Tips for Domestic House Cat Care

A house cat may seem easy to care for, since it requires little beyond a bowl of food and a box of litter. You may not realize what some of your house cat's other needs are. Furthermore, kittens and adult cats have different needs. Here are some tips to help you care for your house cat.

Your Cat's Basic Needs

All cats have the same basic needs. They need to be offered fresh food daily, have a constant supply of clean water and receive adequate medical care. Feed your cat a combination of dry and moist foods to avoid urinary disorders later in life. Make sure he always has plenty of fresh water.

Keep your cat's litter box clean. Lumps should be removed from scoopable litter daily. Non-scoopable litter should be changed entirely every seven to ten days.

Keep your cat indoors. Outdoor cats have significantly reduced lifespans in comparison with indoor cats, due to the many dangers of the outside world, including cars, dogs and contagious diseases.

Your cat should visit the vet once a year and whenever he gets sick. He should have his vaccinations renewed and his teeth cleaned yearly. Kittens should begin receiving vaccinations at eight to twelve weeks of age.

Your cat also needs companionship and mental stimulation. If you can't spend a lot of time with your pet, consider getting a second cat, so they can keep each other company. Play with your cat to help him exercise his mind and hunting instincts.

If You Get a Kitten

Kittens adapt more easily and are therefore ideal for households with children or other pets. Kittens don't require much litter training. They already possess an instinct to bury their waste, but you might want to cover any potted plants for a few weeks so your kitten won't get confused.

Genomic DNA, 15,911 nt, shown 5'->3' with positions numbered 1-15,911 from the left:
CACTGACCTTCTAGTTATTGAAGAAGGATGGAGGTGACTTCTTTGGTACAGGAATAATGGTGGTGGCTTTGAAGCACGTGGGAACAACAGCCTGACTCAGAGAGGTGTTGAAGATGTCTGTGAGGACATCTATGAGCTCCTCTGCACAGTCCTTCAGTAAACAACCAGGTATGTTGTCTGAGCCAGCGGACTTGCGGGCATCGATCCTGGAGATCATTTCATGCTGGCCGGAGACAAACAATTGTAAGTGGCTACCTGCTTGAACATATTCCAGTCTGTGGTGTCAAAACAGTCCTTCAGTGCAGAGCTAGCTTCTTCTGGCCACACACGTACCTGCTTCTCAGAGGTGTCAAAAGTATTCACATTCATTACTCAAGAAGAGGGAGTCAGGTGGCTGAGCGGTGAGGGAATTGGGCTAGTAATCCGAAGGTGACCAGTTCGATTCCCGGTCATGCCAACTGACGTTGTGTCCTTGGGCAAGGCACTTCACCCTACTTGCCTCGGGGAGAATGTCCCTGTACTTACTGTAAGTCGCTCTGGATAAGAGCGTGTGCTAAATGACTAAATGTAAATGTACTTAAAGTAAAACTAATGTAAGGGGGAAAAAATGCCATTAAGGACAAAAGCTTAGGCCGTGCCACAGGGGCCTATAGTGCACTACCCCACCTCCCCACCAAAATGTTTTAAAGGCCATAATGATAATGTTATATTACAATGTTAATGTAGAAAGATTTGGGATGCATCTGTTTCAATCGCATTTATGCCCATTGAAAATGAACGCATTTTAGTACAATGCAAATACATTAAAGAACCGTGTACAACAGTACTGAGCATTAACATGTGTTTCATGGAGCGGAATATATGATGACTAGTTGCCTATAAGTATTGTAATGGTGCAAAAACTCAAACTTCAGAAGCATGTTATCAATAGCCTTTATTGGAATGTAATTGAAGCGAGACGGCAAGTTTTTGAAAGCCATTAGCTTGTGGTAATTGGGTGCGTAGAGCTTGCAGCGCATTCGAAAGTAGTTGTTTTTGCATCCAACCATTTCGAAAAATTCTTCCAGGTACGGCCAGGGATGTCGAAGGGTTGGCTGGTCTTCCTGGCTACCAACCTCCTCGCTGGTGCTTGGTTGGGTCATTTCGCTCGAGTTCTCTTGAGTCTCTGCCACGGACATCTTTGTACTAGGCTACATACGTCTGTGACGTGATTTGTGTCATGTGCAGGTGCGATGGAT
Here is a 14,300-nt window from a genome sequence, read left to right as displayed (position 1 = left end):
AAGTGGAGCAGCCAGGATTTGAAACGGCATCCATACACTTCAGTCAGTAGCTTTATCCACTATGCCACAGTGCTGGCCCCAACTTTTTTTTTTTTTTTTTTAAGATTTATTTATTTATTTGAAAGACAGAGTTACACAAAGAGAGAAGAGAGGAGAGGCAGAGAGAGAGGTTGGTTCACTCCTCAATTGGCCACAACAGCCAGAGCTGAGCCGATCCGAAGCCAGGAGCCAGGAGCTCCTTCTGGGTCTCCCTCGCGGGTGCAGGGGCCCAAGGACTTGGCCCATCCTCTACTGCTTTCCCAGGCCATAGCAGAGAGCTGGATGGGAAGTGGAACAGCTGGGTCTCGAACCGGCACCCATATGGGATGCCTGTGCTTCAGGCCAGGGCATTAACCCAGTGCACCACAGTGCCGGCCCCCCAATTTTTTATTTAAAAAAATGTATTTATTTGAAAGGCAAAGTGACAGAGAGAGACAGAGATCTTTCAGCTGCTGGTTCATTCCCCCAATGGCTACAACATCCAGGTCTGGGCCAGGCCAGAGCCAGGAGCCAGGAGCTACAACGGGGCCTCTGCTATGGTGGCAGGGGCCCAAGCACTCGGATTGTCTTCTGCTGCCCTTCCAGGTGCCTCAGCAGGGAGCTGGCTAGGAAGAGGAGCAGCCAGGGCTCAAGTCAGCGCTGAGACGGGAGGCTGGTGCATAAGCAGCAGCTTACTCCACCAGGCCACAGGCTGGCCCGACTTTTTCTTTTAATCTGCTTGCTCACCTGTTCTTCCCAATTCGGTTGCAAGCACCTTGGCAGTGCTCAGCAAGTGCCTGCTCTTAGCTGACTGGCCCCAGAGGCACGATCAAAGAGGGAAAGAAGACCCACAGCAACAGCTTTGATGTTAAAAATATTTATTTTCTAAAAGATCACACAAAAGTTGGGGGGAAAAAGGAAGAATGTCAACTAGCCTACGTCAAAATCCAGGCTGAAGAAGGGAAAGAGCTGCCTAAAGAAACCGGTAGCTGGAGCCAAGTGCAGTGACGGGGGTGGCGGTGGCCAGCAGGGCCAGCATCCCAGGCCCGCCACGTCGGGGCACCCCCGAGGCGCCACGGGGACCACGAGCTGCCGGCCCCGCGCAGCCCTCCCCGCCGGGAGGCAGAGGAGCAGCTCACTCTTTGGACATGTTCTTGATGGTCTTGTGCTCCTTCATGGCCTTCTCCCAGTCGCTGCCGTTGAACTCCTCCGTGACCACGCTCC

You can train your kitten by squirting him with a bottle of water when he does something you don't want him to do, like scratch the furniture. You'll also want to get your kitten accustomed to being brushed, having his nails trimmed and having his teeth brushed, so do these things daily.

Adopting an Adult Cat

Adult cats can be a great choice for quieter households that don't already have pets. Adult cats are calmer than kittens, but they're already set in their ways and it may be difficult to break any bad habits they've acquired.

If you already have pets and you get an adult cat, give them several weeks to get to know one another. If your pets become too aggressive, you can separate them, but otherwise, give them time to work out their new relationship.

You can train your adult cat in the same way you trained your kitten, with a squirt bottle full of water. Add a small amount of vinegar to the water to reinforce the unpleasantness of the experience. Be advised that training an older cat may be more difficult than training a kitten.